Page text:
Why is the onboard Halal product market still potentially untapped?


Whether produced and consumed for dietary reasons or religious requirements, a continual area of growth for the travel catering and onboard services market lies in Halal products – defined as products that adhere to Islamic law as stated in the Koran. When it comes to food, this means products that have been prepared and handled according to Islamic Sharia law, and generally don’t contain any trace of pork or alcohol.

According to Digital Journal, “the in-flight catering services market size was valued at US$16.23 billion in 2021 and is predicted to reach US$26.53 billion by 2030 with a CAGR of 5.4% from 2022-2030.”

When it comes to Halal food and beverages, the European market is projected to register a CAGR of 5.1% during the forecast period (2020 to 2025), according to Yahoo Finance. By comparison in the USA, a story published by PR Newswire revealed that the Halal food market value will grow by US$8.17 billion, progressing at a CAGR of 5% from 2019 to 2024.

Why is Halal an important growth sector for airline buyers?

Halal products may well still be an area of passenger growth that hasn’t been fully realised or leveraged by onboard suppliers. According to Salaam Gateway, the Muslim travel market is due to rebound to 80% of 2019 levels during 2023. This makes Halal products a requirement as the industry expects millions more Muslim passengers a year.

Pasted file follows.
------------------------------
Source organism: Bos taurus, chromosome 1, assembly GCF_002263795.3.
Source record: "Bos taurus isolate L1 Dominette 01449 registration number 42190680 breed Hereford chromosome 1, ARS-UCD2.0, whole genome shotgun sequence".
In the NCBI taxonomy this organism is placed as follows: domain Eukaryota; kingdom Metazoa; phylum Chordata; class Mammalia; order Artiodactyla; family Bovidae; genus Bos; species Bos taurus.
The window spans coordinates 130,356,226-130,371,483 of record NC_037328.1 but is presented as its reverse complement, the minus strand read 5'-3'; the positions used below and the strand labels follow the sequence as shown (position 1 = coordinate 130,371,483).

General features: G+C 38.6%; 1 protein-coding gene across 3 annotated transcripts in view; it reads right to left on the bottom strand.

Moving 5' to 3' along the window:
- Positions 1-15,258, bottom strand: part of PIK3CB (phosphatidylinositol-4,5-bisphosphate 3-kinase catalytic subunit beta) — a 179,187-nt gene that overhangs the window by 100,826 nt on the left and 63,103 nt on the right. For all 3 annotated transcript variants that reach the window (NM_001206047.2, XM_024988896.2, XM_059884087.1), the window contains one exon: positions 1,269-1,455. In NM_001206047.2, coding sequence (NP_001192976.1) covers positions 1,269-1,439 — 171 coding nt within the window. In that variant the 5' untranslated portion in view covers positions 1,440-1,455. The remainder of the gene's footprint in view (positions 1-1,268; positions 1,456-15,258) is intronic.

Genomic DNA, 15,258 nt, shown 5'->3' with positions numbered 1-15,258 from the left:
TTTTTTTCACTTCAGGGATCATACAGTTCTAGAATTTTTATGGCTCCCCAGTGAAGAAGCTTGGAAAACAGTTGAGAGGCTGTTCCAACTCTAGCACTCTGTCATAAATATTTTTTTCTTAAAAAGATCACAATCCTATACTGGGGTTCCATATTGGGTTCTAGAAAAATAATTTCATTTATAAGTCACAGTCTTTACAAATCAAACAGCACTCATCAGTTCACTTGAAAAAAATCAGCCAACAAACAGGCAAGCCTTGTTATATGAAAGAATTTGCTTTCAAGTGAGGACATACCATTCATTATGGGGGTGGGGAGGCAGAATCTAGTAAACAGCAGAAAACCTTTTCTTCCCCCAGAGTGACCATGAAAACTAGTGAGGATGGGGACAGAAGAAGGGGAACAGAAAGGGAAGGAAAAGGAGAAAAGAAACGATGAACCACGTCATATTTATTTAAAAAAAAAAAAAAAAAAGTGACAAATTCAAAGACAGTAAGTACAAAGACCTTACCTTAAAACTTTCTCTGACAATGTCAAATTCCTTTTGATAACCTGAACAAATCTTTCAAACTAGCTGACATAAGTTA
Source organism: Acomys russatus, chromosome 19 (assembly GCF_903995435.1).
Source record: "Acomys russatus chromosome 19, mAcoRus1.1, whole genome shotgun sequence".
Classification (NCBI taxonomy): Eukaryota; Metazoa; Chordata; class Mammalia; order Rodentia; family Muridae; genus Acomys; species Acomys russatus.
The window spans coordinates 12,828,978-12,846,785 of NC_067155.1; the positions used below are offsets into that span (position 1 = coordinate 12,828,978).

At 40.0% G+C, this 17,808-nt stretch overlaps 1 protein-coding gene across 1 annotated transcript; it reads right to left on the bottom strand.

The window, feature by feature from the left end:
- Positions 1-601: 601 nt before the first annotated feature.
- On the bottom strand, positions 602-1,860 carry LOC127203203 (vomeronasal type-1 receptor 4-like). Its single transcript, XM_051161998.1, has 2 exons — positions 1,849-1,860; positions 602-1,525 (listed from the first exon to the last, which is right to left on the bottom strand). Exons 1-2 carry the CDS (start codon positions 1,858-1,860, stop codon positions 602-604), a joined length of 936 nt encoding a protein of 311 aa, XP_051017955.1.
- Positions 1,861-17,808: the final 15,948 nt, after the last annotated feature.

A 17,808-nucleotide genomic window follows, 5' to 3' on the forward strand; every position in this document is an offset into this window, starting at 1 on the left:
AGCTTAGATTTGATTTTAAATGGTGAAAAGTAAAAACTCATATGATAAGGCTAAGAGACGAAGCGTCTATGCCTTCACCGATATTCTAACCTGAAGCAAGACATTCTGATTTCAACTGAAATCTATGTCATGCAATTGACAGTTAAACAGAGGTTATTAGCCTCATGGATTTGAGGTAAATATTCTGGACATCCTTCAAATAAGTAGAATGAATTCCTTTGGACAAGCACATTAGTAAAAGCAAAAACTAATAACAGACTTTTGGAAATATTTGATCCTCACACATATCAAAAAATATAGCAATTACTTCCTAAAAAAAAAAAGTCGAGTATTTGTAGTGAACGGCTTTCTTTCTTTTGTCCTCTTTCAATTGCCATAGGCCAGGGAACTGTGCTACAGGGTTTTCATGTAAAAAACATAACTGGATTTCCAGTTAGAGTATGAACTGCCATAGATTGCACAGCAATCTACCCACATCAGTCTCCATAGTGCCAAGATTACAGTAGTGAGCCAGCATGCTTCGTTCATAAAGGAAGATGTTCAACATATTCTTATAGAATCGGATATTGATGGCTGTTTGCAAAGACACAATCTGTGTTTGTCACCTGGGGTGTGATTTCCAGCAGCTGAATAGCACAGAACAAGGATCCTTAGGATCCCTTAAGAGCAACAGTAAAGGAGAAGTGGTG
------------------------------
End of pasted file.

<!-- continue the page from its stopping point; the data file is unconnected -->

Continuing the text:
Benefits of certification

According to the Islamic Chamber of Halal Services (ICHCS), being Halal Certified gives airline buyers the opportunity to cater for all Muslim passengers’ needs. This certification is recognised by affixing the ICHCS Halal Mark, meaning consumers know that they can trust an airline’s products.

Personalised offerings help deliver an ‘above-and-beyond’ experience in passengers’ minds, resulting in improved brand association for airline and rail providers. The current method of pre-ordering meals that cater to specific dietary requirements could be used more widely on airlines as a model for all meal offerings. This could then also make the serving process more efficient and offer another touchpoint to personalise the passenger experience outside of the cabin itself.

Passenger trends

With Muslim passengers accounting for such a large growth sector, it’s important to understand how Halal offerings can factor into this. It’s estimated that (in 2022) the 1.9 billion Muslims worldwide spent over USD $2.02 trillion across six economic sectors, led by Halal food.